During high school, I wanted to go to music school. When I graduated, and because of lack of funding from my parents, I just decided to go to the only undergraduate school that gave me a full ride, which was the University of North Carolina at Greensboro. And fortunately for me, I found a really wonderful piano teacher there. And I was able to simultaneously do a computer science degree. So that's how that happened in undergrad. And it was it was fun. I mean, it's fun to make things I like to make anything really. So making music, making tools, making software. Yeah, so I think they're both very friendly fields for creatives. I haven't been composing for really very long, just less than five years, I think it's been four years. The reason I started composing was actually pretty typical of the hubris that a lot of engineers exhibit, which is that they think they can do anything like, "How hard could it be right?" And so I had this thought that maybe I could write some music. And nobody really discouraged me. So I just decided to do it. And I did it. And it probably wasn't very good. But you know, it was a lot of fun. And my first composition project was actually a song cycle that I wrote, for my friend who, you know, Jamie Lee, and we did it, we did it together. And that was part of what made it really fun is working with a friend. And, you know, I, what I learned about composing over the past couple of years, is that it's really important to me to be able to provide music for other players that they, they enjoy playing and it fulfills a need for them.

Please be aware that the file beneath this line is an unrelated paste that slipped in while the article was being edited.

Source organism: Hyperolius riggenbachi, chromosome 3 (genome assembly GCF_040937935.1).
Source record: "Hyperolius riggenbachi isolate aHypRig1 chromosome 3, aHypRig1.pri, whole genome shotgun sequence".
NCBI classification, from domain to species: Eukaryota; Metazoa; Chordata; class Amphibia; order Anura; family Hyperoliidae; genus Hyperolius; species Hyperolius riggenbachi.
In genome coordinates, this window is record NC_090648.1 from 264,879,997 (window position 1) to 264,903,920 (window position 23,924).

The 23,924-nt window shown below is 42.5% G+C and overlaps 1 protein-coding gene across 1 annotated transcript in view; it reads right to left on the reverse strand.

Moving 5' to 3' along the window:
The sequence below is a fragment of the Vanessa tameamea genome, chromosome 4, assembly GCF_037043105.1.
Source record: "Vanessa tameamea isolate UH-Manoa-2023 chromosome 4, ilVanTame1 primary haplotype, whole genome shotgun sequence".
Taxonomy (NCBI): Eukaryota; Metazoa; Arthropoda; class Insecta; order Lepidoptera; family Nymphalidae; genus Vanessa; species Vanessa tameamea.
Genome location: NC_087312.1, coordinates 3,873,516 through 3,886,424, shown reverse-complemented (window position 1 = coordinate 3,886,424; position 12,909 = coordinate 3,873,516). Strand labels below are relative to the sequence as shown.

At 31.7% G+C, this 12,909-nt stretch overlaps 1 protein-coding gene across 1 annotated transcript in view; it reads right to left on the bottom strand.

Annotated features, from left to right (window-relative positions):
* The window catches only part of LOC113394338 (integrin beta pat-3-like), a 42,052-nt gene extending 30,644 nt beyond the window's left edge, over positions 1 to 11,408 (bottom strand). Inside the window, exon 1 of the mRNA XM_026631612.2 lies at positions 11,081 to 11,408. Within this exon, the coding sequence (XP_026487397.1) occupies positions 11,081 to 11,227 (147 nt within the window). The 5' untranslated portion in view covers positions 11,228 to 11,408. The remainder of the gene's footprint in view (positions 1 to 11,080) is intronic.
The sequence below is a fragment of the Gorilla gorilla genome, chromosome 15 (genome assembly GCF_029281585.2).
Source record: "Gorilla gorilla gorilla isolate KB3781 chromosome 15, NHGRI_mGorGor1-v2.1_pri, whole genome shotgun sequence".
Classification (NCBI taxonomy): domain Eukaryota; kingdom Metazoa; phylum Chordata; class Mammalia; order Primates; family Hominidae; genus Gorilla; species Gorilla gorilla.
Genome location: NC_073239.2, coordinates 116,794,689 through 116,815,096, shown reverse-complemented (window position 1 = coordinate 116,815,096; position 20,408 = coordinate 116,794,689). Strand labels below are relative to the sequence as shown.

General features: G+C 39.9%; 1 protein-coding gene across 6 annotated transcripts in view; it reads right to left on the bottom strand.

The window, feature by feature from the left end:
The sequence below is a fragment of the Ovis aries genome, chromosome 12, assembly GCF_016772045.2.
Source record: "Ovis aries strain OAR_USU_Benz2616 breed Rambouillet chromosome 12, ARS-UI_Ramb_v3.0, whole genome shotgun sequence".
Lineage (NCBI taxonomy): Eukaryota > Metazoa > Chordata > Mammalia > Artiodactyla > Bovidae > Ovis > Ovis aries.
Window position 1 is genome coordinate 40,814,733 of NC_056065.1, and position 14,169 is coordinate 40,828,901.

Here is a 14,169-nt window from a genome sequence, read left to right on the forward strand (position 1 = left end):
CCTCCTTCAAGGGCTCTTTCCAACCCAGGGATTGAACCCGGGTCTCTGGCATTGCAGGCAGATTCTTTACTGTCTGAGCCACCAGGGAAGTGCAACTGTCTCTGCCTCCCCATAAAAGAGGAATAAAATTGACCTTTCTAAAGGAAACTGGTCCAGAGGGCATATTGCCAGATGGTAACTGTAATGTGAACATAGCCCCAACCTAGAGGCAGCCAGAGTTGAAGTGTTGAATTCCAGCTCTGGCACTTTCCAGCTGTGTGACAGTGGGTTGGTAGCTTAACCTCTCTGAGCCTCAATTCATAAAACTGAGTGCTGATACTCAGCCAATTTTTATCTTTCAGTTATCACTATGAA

Nanette McGuinness:  03:01
Here's what Valerie Liu had to say.

Valerie Liu:  03:03